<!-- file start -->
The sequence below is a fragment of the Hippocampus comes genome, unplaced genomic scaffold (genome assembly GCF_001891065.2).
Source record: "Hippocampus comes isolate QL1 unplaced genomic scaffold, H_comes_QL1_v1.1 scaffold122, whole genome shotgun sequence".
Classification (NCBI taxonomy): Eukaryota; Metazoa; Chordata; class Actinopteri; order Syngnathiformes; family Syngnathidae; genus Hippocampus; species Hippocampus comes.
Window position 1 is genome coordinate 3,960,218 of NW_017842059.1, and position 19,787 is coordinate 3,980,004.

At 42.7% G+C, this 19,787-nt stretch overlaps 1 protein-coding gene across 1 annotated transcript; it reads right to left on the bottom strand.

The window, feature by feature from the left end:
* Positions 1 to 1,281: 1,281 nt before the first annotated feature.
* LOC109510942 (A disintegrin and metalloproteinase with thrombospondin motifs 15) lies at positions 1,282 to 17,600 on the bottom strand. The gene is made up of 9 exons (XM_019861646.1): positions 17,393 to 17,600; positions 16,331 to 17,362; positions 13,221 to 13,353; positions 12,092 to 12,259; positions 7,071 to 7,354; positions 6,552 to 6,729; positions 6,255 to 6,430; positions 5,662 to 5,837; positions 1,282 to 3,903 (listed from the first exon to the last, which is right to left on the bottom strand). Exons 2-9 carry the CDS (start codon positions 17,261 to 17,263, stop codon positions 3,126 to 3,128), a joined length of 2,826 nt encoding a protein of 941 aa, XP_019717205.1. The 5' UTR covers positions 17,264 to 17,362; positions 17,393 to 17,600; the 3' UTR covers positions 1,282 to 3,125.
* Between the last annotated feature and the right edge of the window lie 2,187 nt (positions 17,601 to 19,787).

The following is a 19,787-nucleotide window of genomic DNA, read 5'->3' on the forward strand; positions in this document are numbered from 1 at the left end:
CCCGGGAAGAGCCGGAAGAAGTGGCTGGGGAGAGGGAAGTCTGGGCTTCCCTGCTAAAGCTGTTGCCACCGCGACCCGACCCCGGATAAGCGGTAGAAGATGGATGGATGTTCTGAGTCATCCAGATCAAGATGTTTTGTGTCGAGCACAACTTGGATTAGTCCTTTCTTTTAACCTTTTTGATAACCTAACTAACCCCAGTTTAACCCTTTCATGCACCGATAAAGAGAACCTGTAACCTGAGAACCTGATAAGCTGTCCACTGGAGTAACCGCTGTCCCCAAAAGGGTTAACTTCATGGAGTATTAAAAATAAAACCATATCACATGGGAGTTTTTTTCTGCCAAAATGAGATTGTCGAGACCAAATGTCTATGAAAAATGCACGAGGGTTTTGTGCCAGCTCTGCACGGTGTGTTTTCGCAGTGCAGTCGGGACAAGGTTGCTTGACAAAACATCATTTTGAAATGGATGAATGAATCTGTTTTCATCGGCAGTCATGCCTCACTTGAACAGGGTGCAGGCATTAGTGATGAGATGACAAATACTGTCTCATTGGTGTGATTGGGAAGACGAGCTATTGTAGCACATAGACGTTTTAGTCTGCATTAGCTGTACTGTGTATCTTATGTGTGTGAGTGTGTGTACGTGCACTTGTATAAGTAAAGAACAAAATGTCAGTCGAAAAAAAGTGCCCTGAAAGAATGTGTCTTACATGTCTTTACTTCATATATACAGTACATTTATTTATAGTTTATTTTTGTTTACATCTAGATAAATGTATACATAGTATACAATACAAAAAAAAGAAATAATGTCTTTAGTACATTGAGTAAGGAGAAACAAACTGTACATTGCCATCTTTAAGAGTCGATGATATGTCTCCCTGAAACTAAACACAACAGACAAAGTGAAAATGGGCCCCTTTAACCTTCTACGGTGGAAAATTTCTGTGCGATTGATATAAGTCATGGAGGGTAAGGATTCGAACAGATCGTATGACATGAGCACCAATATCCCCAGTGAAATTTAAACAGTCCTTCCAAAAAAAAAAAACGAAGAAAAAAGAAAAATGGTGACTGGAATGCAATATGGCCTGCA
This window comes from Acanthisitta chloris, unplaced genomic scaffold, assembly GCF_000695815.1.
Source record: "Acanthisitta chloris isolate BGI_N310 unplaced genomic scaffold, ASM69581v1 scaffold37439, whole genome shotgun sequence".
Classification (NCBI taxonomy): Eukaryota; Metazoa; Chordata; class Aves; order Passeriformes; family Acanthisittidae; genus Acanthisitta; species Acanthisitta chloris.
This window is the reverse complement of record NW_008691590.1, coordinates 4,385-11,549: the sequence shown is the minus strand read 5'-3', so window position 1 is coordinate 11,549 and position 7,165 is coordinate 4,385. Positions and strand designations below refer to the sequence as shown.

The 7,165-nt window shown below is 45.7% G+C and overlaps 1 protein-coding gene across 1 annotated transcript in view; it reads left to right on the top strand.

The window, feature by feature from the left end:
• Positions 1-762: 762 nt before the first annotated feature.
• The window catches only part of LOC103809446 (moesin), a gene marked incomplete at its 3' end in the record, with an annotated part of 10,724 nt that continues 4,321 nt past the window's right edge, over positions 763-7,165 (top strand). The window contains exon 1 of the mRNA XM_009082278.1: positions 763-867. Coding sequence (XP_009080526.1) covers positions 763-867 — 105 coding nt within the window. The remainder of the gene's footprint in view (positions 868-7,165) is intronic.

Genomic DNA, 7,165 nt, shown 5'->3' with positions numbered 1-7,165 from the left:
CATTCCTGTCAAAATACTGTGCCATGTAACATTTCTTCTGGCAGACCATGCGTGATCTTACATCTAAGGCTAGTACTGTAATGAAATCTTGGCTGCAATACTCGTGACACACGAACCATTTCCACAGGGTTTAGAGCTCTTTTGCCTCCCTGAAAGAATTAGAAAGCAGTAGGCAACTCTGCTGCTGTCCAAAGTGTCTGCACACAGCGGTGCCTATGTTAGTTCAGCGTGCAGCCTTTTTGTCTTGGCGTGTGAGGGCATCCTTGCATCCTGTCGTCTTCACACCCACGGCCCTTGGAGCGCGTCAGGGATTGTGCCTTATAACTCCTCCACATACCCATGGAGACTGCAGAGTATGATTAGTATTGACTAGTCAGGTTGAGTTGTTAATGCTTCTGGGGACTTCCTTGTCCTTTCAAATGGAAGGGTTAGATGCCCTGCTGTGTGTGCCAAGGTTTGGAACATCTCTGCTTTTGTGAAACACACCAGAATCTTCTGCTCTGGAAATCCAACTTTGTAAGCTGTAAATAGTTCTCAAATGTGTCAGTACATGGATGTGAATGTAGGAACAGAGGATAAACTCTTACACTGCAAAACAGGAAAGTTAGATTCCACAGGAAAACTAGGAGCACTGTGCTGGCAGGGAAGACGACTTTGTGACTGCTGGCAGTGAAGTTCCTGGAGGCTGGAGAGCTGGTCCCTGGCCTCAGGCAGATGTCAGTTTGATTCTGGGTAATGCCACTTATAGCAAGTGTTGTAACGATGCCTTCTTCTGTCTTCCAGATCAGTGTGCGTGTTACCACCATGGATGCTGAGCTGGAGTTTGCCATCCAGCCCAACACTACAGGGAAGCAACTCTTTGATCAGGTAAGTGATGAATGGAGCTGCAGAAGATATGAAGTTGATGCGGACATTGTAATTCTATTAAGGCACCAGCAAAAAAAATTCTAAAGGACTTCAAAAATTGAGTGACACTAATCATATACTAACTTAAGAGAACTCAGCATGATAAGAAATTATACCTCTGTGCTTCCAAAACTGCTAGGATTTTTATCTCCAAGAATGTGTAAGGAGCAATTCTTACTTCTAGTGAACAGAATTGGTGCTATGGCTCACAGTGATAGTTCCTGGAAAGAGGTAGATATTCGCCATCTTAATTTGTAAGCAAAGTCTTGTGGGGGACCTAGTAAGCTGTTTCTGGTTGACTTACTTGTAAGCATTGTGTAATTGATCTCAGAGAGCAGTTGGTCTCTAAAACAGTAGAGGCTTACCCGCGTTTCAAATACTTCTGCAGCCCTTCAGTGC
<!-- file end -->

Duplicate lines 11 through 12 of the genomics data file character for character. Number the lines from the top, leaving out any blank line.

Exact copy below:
CCCGGGAAGAGCCGGAAGAAGTGGCTGGGGAGAGGGAAGTCTGGGCTTCCCTGCTAAAGCTGTTGCCACCGCGACCCGACCCCGGATAAGCGGTAGAAGATGGATGGATGTTCTGAGTCATCCAGATCAAGATGTTTTGTGTCGAGCACAACTTGGATTAGTCCTTTCTTTTAACCTTTTTGATAACCTAACTAACCCCAGTTTAACCCTTTCATGCACCGATAAAGAGAACCTGTAACCTGAGAACCTGATAAGCTGTCCACTGGAGTAACCGCTGTCCCCAAAAGGGTTAACTTCATGGAGTATTAAAAATAAAACCATATCACATGGGAGTTTTTTTCTGCCAAAATGAGATTGTCGAGACCAAATGTCTATGAAAAATGCACGAGGGTTTTGTGCCAGCTCTGCACGGTGTGTTTTCGCAGTGCAGTCGGGACAAGGTTGCTTGACAAAACATCATTTTGAAATGGATGAATGAATCTGTTTTCATCGGCAGTCATGCCTCACTTGAACAGGGTGCAGGCATTAGTGATGAGATGACAAATACTGTCTCATTGGTGTGATTGGGAAGACGAGCTATTGTAGCACATAGACGTTTTAGTCTGCATTAGCTGTACTGTGTATCTTATGTGTGTGAGTGTGTGTACGTGCACTTGTATAAGTAAAGAACAAAATGTCAGTCGAAAAAAAGTGCCCTGAAAGAATGTGTCTTACATGTCTTTACTTCATATATACAGTACATTTATTTATAGTTTATTTTTGTTTACATCTAGATAAATGTATACATAGTATACAATACAAAAAAAAGAAATAATGTCTTTAGTACATTGAGTAAGGAGAAACAAACTGTACATTGCCATCTTTAAGAGTCGATGATATGTCTCCCTGAAACTAAACACAACAGACAAAGTGAAAATGGGCCCCTTTAACCTTCTACGGTGGAAAATTTCTGTGCGATTGATATAAGTCATGGAGGGTAAGGATTCGAACAGATCGTATGACATGAGCACCAATATCCCCAGTGAAATTTAAACAGTCCTTCCAAAAAAAAAAAACGAAGAAAAAAGAAAAATGGTGACTGGAATGCAATATGGCCTGCA
This window comes from Acanthisitta chloris, unplaced genomic scaffold, assembly GCF_000695815.1.